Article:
Burma’s government will finally let the UN and international aid groups access all displaced civilians in war-torn Kachin State in northern Burma, a government official said on Tuesday. It had previously blocked international relief from reaching thousands of civilians in rebel-held areas.
The announcement came several hours after the government and the Kachin Independence Army (KIA) agreed to cease their fighting and pursue peace talks after holding a meeting in China’s Yunnan Province on Monday.
Ye Htut, a spokesperson for President Thein Sein, said on Tuesday evening that the UN and international aid groups would be allowed to start relief operations in all internally displaced persons (IDP) camps in Kachin State.
“The president in principle, agreed to let INGOs provide aid,” he said, adding that relief agencies and the government would still need to discuss how to ensure security for aid workers in IDP camps in government and rebel-controlled areas.
“We will work with them in accordance with their security protocol, to provide aid in whichever camp and to whatever group,” Ye Htut wrote in an email, adding that “no [starting] date has been determined.”
In recent months, the government repeatedly turned down requests by the UN, the US and the UK to allow international aid to reach IDP camps in KIA-controlled areas. Naypyidaw claimed it could not guarantee the safety of aid workers.
Local Kachin non-governmental organizations have cared for the IDPs instead, but these NGOs only have limited supplies. Some international aid reached the NGOs via China but in recent months this support dried up.
The groups warned that they could only provide rice, cooking oil and blankets, but that meat and medicine were in short supply. Recent outbreaks of diarrhea in some rebel-controlled camps affected 100 children, killing at least three infants.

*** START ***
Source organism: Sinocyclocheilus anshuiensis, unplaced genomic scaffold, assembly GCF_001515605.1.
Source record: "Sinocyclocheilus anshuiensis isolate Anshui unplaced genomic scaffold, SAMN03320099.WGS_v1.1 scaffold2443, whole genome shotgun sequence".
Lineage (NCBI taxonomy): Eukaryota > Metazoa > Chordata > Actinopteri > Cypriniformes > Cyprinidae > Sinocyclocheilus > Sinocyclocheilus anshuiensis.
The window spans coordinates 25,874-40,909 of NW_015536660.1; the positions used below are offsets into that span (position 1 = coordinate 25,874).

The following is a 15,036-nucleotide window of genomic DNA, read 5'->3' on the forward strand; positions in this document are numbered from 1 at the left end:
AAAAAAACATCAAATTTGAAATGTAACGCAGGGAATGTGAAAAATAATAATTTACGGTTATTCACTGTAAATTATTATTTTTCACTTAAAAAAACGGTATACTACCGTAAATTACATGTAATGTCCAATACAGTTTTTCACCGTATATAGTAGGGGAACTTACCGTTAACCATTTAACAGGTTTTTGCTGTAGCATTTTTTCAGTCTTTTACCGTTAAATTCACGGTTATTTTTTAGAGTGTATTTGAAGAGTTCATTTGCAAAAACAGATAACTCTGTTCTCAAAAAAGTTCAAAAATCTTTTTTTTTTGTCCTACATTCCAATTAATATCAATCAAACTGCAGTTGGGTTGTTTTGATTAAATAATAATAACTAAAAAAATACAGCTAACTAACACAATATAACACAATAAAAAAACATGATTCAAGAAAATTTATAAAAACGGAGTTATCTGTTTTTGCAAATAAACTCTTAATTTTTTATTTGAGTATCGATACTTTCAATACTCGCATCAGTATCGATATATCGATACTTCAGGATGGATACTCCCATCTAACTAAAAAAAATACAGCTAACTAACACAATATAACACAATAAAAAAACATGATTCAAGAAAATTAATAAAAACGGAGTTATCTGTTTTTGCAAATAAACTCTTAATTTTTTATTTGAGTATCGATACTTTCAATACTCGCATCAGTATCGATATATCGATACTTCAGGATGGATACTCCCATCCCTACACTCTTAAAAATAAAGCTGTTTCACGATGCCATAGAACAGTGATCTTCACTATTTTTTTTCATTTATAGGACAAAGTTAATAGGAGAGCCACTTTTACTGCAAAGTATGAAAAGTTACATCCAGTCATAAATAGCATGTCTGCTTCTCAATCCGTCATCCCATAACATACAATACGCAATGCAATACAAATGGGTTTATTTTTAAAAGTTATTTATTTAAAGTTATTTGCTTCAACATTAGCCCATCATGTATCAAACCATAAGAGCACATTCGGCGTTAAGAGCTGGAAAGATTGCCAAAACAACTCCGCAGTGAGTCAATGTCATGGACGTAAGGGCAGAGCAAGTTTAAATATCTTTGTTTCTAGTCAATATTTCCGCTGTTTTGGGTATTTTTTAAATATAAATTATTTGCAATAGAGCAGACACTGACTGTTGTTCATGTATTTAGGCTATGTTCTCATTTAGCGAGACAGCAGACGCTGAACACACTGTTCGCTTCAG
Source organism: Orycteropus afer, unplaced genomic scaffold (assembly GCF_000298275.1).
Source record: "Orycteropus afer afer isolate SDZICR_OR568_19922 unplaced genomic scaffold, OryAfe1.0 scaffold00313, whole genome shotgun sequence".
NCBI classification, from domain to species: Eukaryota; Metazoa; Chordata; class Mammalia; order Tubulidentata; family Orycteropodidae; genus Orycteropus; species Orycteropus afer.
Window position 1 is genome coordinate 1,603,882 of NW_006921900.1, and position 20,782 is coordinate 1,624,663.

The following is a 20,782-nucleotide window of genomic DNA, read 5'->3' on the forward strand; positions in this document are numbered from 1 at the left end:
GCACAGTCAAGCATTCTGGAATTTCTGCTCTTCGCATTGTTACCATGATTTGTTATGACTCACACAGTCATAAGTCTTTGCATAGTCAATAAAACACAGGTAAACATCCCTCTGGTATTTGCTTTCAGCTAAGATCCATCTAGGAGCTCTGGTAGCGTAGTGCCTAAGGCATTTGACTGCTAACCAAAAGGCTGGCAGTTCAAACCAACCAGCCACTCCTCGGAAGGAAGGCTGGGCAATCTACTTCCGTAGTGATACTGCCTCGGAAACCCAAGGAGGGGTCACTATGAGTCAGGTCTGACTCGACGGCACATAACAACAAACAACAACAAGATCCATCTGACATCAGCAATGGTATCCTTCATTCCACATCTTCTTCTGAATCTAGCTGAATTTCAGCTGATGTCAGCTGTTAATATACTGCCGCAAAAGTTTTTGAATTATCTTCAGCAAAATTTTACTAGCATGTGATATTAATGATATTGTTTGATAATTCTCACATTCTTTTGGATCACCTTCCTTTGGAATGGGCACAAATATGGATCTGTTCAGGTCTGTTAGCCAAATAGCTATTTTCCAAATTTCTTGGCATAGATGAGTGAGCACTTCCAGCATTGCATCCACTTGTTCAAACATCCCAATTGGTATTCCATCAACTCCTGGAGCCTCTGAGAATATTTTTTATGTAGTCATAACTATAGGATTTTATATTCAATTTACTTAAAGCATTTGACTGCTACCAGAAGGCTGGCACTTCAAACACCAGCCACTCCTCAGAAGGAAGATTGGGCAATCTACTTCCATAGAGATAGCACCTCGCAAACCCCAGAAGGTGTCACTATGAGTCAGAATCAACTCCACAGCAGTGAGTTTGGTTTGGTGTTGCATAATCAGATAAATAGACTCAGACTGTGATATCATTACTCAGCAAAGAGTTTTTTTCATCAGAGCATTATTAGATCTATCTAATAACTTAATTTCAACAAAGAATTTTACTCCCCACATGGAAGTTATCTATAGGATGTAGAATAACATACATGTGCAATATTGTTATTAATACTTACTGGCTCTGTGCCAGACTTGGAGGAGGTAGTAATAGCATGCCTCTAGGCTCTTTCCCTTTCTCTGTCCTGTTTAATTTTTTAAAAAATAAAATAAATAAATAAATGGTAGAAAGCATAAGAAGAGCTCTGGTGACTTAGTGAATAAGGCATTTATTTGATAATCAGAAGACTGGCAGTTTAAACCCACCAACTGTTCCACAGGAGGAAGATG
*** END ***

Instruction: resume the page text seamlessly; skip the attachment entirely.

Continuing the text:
According to UN estimates from December, some 45,000 IDPs are living in more than a dozen camps in rebel-held areas along the border with China, while another 30,000 Kachin live in government-controlled camps further south. Most have stayed in the camps for many months, following the breakdown of a 17-year-old ceasefire between the government and the KIA in June 2011.
Transport of goods and people to some Kachin towns such as Putao, has also been cut off because of the fighting and local food stocks are running low.
The UN’s World Food Program had been able to conduct operations in some government-controlled IDP camps.
On Tuesday, the UN Secretary-General’s Special Adviser on Burma Vjay Nambia visited government-controlled camps at Kachin State capital Myitkyina and at Waimaw, in order to assess the situation on the ground.
He was travelling with Immigration Minister Khin Ye and president office minister Soe Thein, according to Manam Tu Ja, a local Kachin politician.
“Mr. Nambia said he was pleased to meet residents of Myitkyina and to learn about the displaced in the IDP camps,” Manam Tu Ja said. “He said the government peace team’s implementation of the peace process would be successful and we would work together in the region.”